The following information is needed to file a death claim with Amica: a certified copy of the insured’s death certification. To complete the claim, you’ll also need to know the cause and manner of death. Amica may also require more information for medical history, including doctors names and details about medical treatment.
Who is Amica Owned By?
As a mutual insurance company, Amica is owned by its policyholders. Its policies are also issued by Amica, not another company. Certain Amica policies are eligible to earn dividends, which is a return to the policyholders after all expenses are paid and there is a surplus of premiums paid.
Does Amica Offer A Free Look Period?
Yes, Amica does offer a free look period on life insurance policies. Once the policy is issued, you have at least 10 days to decide if you want to keep the policy. In some states, it might be longer. If you decide you no longer want the policy, you can cancel it and get a full refund of any premiums paid. If you cancel outside the free look period, you may incur surrender charges on a whole life policy.
How Do I Cancel My Amica Life Insurance Policy?
If you want to cancel your Amica life insurance policy, you’ll have to call them at 1-800-234-5433, extension 89075. Once you speak with a representative, you’ll have to sign a form confirming the policy cancellation. Once the life insurance policy is canceled, you don’t have the option to reinstate the policy, you’ll have to apply for a new policy and go through underwriting again.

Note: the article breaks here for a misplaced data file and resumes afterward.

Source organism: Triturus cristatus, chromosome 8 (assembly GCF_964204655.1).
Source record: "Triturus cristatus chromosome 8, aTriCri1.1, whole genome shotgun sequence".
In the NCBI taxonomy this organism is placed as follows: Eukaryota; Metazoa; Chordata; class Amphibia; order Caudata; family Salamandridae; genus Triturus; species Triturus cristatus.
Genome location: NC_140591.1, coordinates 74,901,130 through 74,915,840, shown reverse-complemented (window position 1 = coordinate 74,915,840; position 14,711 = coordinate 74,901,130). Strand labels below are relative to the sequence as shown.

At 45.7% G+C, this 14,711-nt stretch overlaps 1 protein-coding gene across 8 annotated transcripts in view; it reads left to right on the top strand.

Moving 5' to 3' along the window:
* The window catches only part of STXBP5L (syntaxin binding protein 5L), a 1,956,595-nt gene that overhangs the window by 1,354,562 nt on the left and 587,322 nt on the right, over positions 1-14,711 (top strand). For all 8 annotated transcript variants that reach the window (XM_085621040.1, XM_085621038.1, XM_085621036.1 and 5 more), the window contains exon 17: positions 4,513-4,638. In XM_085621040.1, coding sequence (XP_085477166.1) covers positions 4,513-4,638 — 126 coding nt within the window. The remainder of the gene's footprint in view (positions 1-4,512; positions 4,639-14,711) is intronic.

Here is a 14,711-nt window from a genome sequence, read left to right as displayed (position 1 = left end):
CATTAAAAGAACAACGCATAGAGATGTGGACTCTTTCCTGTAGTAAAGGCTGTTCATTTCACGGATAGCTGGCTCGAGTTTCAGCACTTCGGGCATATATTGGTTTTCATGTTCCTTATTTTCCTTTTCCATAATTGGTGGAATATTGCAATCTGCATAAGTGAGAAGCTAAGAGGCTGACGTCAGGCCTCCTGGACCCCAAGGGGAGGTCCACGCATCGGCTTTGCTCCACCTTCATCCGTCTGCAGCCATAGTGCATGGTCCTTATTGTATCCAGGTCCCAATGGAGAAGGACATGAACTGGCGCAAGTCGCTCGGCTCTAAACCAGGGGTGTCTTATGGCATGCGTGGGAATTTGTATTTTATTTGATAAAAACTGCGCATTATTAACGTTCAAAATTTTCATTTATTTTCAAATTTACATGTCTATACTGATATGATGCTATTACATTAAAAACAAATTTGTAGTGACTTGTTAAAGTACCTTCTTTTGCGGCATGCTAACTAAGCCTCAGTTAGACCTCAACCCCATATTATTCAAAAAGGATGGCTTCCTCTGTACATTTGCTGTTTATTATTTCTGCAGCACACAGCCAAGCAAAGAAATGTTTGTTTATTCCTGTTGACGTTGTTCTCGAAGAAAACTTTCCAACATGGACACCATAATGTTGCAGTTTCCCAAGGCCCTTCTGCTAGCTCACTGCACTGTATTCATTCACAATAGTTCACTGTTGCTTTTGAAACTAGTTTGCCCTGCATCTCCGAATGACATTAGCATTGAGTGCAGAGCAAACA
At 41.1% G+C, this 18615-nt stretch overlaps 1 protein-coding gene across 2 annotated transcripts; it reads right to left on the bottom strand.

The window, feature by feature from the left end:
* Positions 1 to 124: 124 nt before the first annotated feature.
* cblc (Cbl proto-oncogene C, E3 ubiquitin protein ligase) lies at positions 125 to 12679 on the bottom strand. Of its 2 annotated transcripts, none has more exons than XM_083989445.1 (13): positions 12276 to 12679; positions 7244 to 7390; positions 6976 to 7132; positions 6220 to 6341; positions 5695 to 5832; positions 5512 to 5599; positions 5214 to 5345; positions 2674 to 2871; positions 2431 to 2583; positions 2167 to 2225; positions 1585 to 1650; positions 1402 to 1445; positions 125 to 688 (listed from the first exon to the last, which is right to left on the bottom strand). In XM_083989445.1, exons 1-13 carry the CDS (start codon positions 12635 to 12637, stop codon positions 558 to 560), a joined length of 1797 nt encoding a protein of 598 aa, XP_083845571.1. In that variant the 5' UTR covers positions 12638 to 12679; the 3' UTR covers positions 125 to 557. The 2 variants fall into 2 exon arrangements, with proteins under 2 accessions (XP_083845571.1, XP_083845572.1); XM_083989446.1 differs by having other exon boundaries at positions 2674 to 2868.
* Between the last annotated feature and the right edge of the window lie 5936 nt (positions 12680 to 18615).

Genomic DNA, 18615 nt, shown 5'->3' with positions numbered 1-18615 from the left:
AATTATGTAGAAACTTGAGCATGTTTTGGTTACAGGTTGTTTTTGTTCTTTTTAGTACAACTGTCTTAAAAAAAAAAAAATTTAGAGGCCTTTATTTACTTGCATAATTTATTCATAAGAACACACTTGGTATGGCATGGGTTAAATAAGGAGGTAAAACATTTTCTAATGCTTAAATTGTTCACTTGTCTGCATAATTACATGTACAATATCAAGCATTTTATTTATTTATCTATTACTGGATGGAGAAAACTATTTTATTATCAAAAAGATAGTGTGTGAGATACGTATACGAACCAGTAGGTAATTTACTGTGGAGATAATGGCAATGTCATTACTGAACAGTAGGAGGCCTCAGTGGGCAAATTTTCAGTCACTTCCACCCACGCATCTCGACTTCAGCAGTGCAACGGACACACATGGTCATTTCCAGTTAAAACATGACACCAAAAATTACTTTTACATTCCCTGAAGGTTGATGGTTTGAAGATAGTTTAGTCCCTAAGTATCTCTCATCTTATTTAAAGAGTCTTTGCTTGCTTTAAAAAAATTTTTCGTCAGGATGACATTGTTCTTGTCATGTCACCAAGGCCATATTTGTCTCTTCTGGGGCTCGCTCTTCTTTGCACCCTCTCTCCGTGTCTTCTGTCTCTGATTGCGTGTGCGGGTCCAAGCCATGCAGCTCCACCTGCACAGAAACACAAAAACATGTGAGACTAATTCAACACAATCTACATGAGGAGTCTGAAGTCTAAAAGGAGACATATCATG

How Long Do You Have to File a Life Insurance Claim With Amica?
Amica doesn’t impose a time limit when you file a life insurance claim, so you have as long as you need. However, the sooner you file the life insurance claim with Amica, the sooner you can get the death benefit payout.
Can You Get Life Insurance With Amica if You Have Cancer?
If you currently have cancer, you probably can’t get life insurance with Amica. But if you’re in remission, the type of cancer, stage, treatment protocol, and time since you went into remission will be taken into account to determine eligibility for Amica life insurance.
Does Life Insurance From Amica Cover a Drug Overdose?
Yes, life insurance from Amica should cover a drug overdose, as long as you’ve had the policy in force for over 2 years. Drug overdoses are typically treated like an accident or a heart attack. If the policy has been in force for less than 2 years, the company may review the application to make sure the application didn’t lie and may invoke the suicide clause if the overdose cause of death was suicide. In either of these cases, Amica may decline the claim.